Where there is fire, there is smoke


Last updated 8/4/2021 at 7:10am

Smoke from wildfires chokes Midway Avenue Monday when local air quality reached unhealthy levels. - Scott Hunter photo

"If you smell smoke, you're breathing smoke," a smoke outlook report from fires.airfire.org says.

Today, Wednesday, Grand Coulee is projected to have air that is "unhealthy for sensitive groups," according to the report, and those sensitive groups should avoid physical activity outdoors.

Fires producing smoke in the air include the Summit Trail Fire near Inchelium, which on Tuesday morning was at 22,305 acres and 15% contained; and the Cheweah Fire, which is holding at 36,752 acres and is 90% contained.

Near Winthrop, the Cub Creek 2 Fire is at 58,793 acres and 24% containment, and the Cedar Creek Fire is at 50,406 acres and 23% containment.

On Tuesday, "air quality registered in the Unhealthy to Hazardous ranges across the Outlook Area," the website says. "Northwest winds overnight helped move smoke around a bit. This morning, air quality is registering Unhealthy across the Outlook Area with the exception of Inchelium, registering Very Unhealthy. Southwest winds are expected to push smoke enough to result in improvement in air quality. However, with increased fire activity comes more smoke. Southwest winds today and overnight should keep smoke from lingering."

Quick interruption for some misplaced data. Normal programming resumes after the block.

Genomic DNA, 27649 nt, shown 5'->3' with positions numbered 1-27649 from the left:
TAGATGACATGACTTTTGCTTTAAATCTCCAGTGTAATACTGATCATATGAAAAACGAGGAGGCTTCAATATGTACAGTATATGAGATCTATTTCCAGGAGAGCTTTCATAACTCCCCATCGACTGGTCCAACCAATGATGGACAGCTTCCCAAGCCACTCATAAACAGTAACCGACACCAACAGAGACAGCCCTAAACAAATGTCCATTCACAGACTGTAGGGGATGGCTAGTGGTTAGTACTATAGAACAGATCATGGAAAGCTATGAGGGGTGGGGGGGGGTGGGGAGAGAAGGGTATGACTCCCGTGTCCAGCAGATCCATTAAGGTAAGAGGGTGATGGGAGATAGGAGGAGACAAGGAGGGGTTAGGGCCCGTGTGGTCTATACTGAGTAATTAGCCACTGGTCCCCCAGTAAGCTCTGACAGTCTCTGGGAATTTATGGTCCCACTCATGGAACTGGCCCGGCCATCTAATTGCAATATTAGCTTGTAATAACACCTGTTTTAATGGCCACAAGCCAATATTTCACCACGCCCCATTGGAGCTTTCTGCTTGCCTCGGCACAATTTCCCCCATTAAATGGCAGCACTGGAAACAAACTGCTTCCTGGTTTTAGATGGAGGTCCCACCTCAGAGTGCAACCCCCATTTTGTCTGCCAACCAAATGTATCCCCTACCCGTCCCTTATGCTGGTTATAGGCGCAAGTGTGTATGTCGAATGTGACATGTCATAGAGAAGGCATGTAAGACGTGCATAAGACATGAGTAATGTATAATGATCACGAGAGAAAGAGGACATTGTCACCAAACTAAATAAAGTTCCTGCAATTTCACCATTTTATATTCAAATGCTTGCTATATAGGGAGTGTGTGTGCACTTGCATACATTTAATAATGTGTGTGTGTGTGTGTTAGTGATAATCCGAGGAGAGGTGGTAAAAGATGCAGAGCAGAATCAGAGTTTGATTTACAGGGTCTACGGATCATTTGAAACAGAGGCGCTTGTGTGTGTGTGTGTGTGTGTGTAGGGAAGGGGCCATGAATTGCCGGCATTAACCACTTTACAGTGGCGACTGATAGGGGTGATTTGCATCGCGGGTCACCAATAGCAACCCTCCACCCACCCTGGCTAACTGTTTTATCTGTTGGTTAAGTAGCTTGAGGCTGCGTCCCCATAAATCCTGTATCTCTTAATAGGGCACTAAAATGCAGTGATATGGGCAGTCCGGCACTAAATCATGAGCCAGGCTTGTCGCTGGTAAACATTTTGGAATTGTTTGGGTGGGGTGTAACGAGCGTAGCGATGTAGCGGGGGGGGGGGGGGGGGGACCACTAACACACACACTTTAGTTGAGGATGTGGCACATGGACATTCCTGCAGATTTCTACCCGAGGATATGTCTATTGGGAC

An interactive map at https://www2.purpleair.com/ will let you see the current air quality of your area.

How to put up with smoke

Suggestions from the state Department of Health to minimize smoke exposure include:

• Check local air quality reports and listen to news or health warnings for your community.

• Avoid physical exertion outdoors if smoke is in the air.

• If you have asthma or other lung diseases, make sure you follow your doctor's directions about taking your medicines and follow your asthma management plan. Call your healthcare provider if your symptoms worsen.

• Stay indoors and keep indoor air as clean as possible. Take the following steps when indoors: 

• Keep windows and doors closed. If there is no air conditioning and it is too hot to keep windows and doors closed, consider leaving the area.

• Run an air conditioner (if you have one), set it to re-circulate and close the fresh-air intake. Make sure to change the filter regularly.

A short video gives instructions for making a simple, but effective, air filter for wildfire smoke, which carries small particles harmful that can be harmful to lungs.

• Use a high-efficiency particulate air (HEPA) filter to reduce indoor air pollution. A HEPA filter may reduce the number of irritating fine particles in indoor air. A HEPA filter with charcoal will help remove some of the gases from the smoke.

• Don't add to indoor pollution. Don't use candles, fireplaces, or gas stoves. Don't vacuum, because vacuuming stirs up particles already inside your home. Don't smoke, because smoking puts even more pollution into the air.

More information is available online at the Department of Health's website at http://www.doh.wa.gov, and many other websites.

You can make your own box fan air filter with help from this one-minute state Department of Ecology video, viewable with this story online at grandcoulee.com or at https://youtu.be/4qr1Aj6Di7w .


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